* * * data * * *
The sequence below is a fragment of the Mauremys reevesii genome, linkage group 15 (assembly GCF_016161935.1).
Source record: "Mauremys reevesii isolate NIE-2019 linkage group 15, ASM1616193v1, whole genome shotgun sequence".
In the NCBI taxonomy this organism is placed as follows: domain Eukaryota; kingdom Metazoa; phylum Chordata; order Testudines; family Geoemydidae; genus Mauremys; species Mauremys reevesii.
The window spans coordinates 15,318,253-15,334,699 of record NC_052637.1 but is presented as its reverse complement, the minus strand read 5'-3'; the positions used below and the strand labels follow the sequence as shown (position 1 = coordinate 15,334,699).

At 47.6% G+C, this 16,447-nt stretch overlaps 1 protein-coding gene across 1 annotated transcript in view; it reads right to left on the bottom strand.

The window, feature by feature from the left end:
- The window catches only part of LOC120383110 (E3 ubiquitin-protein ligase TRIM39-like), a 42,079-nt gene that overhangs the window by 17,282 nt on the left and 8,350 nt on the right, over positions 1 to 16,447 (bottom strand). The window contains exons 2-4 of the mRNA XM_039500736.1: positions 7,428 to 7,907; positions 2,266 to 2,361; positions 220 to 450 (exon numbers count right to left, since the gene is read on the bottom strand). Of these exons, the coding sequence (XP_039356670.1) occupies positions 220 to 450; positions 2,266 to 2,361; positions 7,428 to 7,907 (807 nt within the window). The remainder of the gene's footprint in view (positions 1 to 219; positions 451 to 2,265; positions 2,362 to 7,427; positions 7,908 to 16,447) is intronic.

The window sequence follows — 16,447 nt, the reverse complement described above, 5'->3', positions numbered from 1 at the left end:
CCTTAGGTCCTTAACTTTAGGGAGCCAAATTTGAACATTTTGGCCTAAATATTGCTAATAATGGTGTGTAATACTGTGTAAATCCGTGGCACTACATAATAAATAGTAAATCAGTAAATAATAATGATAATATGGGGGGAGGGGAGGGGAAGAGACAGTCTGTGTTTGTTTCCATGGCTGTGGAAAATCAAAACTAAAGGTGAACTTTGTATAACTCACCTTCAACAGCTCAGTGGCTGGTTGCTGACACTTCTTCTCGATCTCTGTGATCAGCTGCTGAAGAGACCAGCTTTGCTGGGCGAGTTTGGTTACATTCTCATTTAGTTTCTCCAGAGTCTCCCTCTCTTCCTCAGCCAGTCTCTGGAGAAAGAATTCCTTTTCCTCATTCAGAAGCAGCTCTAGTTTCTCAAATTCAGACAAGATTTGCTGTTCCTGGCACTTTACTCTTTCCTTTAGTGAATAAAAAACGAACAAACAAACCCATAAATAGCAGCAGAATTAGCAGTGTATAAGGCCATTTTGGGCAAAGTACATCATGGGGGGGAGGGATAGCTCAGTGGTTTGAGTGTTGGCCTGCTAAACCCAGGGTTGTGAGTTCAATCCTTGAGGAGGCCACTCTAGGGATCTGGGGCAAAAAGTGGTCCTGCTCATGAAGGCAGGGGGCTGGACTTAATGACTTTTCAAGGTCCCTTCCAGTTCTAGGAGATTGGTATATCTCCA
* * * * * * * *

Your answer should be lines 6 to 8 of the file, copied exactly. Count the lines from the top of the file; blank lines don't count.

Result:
The window, feature by feature from the left end:
- The window catches only part of LOC120383110 (E3 ubiquitin-protein ligase TRIM39-like), a 42,079-nt gene that overhangs the window by 17,282 nt on the left and 8,350 nt on the right, over positions 1 to 16,447 (bottom strand). The window contains exons 2-4 of the mRNA XM_039500736.1: positions 7,428 to 7,907; positions 2,266 to 2,361; positions 220 to 450 (exon numbers count right to left, since the gene is read on the bottom strand). Of these exons, the coding sequence (XP_039356670.1) occupies positions 220 to 450; positions 2,266 to 2,361; positions 7,428 to 7,907 (807 nt within the window). The remainder of the gene's footprint in view (positions 1 to 219; positions 451 to 2,265; positions 2,362 to 7,427; positions 7,908 to 16,447) is intronic.

The window sequence follows — 16,447 nt, the reverse complement described above, 5'->3', positions numbered from 1 at the left end: